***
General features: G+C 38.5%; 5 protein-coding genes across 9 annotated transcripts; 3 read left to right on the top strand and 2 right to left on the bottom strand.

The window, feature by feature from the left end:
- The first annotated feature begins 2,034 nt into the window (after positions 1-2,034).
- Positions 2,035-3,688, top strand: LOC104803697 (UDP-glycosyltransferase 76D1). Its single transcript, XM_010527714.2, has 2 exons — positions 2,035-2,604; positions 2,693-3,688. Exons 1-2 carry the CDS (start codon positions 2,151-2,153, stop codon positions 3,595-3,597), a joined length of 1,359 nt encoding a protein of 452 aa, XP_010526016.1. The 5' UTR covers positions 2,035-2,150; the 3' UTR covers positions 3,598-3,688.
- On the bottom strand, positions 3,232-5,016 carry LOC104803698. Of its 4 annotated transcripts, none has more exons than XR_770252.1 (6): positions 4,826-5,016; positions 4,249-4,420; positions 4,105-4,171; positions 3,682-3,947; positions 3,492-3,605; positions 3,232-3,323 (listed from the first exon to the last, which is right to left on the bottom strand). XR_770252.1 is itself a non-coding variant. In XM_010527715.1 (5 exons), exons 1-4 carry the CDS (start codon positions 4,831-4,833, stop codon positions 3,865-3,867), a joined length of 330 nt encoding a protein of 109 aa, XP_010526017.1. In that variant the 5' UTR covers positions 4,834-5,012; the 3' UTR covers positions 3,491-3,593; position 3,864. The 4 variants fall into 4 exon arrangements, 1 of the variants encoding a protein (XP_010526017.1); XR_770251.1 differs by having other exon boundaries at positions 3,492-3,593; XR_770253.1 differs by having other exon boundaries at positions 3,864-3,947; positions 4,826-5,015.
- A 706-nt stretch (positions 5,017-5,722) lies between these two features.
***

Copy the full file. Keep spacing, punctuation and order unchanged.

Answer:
General features: G+C 38.5%; 5 protein-coding genes across 9 annotated transcripts; 3 read left to right on the top strand and 2 right to left on the bottom strand.

The window, feature by feature from the left end:
- The first annotated feature begins 2,034 nt into the window (after positions 1-2,034).
- Positions 2,035-3,688, top strand: LOC104803697 (UDP-glycosyltransferase 76D1). Its single transcript, XM_010527714.2, has 2 exons — positions 2,035-2,604; positions 2,693-3,688. Exons 1-2 carry the CDS (start codon positions 2,151-2,153, stop codon positions 3,595-3,597), a joined length of 1,359 nt encoding a protein of 452 aa, XP_010526016.1. The 5' UTR covers positions 2,035-2,150; the 3' UTR covers positions 3,598-3,688.
- On the bottom strand, positions 3,232-5,016 carry LOC104803698. Of its 4 annotated transcripts, none has more exons than XR_770252.1 (6): positions 4,826-5,016; positions 4,249-4,420; positions 4,105-4,171; positions 3,682-3,947; positions 3,492-3,605; positions 3,232-3,323 (listed from the first exon to the last, which is right to left on the bottom strand). XR_770252.1 is itself a non-coding variant. In XM_010527715.1 (5 exons), exons 1-4 carry the CDS (start codon positions 4,831-4,833, stop codon positions 3,865-3,867), a joined length of 330 nt encoding a protein of 109 aa, XP_010526017.1. In that variant the 5' UTR covers positions 4,834-5,012; the 3' UTR covers positions 3,491-3,593; position 3,864. The 4 variants fall into 4 exon arrangements, 1 of the variants encoding a protein (XP_010526017.1); XR_770251.1 differs by having other exon boundaries at positions 3,492-3,593; XR_770253.1 differs by having other exon boundaries at positions 3,864-3,947; positions 4,826-5,015.
- A 706-nt stretch (positions 5,017-5,722) lies between these two features.